From the January 11 edition of NBC's Today:
VIEIRA: Well, Senator [Barack Obama (D-IL)], as we reported earlier, the troops are leaving today. They're starting -- the surge is starting. So what can you do as a senator? What are you willing to do to stop the troops from going there, if indeed you feel they should not go there?
OBAMA: Well, one thing that the president and I agree on is that American troops -- some who appeared in the stories that you showed prior to me coming on -- have done everything that we have asked them. It's extraordinary sacrifice and commitment that they've shown throughout this process. And so I don't know anybody in Congress who's willing to strand troops that are in Iraq -- to make sure that they have the resources, we want to make sure that they have the capacity to carry out their mission and come home safely. But --
VIEIRA: So there's nothing you can to do stop the surge, then?
From the January 11 edition of CBS' The Early Show:
HARRY SMITH (host): The first of the new troops are already standing by, waiting to go to Iraq. CBS News national security correspondent David Martin has details.
[begin video clip]
MARTIN: The surge of more than 20,000 troops means some units already in Iraq will have their tours of duty extended, while some back in the States will have to ship out earlier than planned. The president has ordered similar build-ups before to protect Iraqis going to the polls. But this time, he says, their mission will be different.
MARTIN: The president did not predict how long the surge will last, but Pentagon officials say if this new strategy works they should be able to begin withdrawing troops from the streets of Baghdad in about six months.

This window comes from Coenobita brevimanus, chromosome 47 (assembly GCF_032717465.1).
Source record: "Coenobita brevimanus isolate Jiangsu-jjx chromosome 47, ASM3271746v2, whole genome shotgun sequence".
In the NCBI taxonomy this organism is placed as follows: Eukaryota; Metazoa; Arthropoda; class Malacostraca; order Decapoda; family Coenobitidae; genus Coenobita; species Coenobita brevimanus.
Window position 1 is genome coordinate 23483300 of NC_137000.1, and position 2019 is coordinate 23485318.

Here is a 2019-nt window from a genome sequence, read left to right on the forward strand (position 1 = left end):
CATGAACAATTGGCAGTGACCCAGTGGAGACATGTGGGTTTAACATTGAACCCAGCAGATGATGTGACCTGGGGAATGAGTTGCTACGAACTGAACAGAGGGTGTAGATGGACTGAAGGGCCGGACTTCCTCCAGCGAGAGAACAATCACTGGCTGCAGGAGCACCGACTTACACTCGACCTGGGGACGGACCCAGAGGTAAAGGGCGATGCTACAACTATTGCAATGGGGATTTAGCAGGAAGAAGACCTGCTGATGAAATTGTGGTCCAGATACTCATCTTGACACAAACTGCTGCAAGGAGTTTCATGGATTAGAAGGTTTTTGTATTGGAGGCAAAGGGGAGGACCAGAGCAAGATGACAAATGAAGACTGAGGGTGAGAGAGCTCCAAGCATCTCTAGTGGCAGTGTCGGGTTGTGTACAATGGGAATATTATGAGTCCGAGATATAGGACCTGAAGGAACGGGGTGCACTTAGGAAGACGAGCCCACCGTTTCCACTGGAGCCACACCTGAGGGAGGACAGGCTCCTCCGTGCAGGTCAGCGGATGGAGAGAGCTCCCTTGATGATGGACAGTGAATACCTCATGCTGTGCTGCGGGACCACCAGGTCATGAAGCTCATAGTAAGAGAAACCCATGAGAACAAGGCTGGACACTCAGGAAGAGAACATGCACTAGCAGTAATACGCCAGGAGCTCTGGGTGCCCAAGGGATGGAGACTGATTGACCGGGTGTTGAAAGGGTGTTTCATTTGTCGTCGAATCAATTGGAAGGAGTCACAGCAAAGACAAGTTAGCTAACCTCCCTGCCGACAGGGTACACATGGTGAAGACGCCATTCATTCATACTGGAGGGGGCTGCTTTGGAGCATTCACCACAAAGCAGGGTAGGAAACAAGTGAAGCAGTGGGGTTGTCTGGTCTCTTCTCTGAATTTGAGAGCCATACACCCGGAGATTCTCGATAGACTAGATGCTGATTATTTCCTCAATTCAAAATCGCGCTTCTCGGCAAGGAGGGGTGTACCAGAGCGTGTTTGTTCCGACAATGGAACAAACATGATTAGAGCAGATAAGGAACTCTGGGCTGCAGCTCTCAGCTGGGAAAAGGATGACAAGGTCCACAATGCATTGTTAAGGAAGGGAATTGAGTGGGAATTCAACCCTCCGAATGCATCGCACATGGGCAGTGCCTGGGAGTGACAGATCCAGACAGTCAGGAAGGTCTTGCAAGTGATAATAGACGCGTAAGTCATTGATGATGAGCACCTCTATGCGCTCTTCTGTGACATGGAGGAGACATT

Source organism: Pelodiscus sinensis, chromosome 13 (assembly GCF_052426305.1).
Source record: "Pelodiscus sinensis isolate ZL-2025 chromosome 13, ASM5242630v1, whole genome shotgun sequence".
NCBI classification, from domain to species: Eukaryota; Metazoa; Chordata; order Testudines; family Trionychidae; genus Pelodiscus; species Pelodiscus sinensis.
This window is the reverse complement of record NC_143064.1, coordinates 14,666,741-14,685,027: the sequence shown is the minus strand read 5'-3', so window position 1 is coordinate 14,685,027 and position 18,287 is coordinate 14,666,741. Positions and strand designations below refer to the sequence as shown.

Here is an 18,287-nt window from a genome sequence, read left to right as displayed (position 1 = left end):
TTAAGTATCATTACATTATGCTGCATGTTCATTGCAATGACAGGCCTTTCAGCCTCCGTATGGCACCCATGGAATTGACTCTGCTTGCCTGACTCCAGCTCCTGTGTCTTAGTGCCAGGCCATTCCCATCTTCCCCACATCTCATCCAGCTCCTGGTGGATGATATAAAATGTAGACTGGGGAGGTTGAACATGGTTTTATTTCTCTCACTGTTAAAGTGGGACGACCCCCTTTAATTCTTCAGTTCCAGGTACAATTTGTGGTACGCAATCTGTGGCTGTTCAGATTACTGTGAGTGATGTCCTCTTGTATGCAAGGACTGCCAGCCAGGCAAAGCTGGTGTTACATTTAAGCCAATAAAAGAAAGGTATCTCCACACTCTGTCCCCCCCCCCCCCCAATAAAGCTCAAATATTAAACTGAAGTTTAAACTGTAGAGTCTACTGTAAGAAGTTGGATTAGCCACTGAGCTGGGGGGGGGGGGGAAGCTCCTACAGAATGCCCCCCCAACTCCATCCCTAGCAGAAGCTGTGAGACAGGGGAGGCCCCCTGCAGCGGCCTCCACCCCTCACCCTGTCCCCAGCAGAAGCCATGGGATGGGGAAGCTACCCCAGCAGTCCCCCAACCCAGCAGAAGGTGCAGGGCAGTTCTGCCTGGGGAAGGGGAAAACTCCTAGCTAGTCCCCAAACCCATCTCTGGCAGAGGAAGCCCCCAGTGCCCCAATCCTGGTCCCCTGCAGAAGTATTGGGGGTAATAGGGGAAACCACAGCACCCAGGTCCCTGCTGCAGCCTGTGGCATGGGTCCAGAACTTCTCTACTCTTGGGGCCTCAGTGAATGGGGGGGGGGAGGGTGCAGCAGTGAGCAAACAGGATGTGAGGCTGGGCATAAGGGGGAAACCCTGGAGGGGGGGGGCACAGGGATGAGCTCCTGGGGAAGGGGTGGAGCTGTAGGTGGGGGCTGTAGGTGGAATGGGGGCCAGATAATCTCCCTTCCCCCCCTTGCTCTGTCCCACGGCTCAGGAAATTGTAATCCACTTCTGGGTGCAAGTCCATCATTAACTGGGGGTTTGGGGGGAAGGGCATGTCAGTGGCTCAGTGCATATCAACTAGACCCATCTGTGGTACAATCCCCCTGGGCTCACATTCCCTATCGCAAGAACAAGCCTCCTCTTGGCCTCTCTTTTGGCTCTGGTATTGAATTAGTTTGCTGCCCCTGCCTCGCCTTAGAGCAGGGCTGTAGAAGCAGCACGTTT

From the January 11 edition of Fox News' Fox & Friends:
CARLSON: So I do have to ask you, since the topic of the day is the speech last night: What did you think of it -- what about the surge in troops?
FORMER GOV. MIKE HUCKABEE (R-AR): Well, it's a pretty gutsy thing for the president to do. First of all, to say that there have been mistakes. And then to say we're gonna put more troops in.
From the January 11 edition of MSNBC News Live:
ROBACH: Chip, in terms of the financial leverage that Congress does have in this situation potentially, have they discussed at all what types of conditions -- what types of strings, so to speak -- they could attach to funding this additional surge?
ROBACH: Well Joe, this is going forward, as we talked to [NBC News correspondent] Ron Blome there in Fort Stewart, Georgia. Folks and men and women already on their way, headed to Iraq, as we speak, in this additional surge. Does that politically force the hand of many congressmen and women who perhaps would feel like they weren't doing the right thing if they closed the purse strings to fund the troops that are literally already on their way?
From the January 11 edition of Fox News Live:
GOLER: Today, Gates said he's recommended increasing the size of the Army and Marine Corps by 92,000 over the next five years. He said it'll be several months before the U.S. knows if the new strategy is working. The president admitted the short-term impact of the troop surge and going after Iraqi militias is likely to be an increase in U.S. casualties.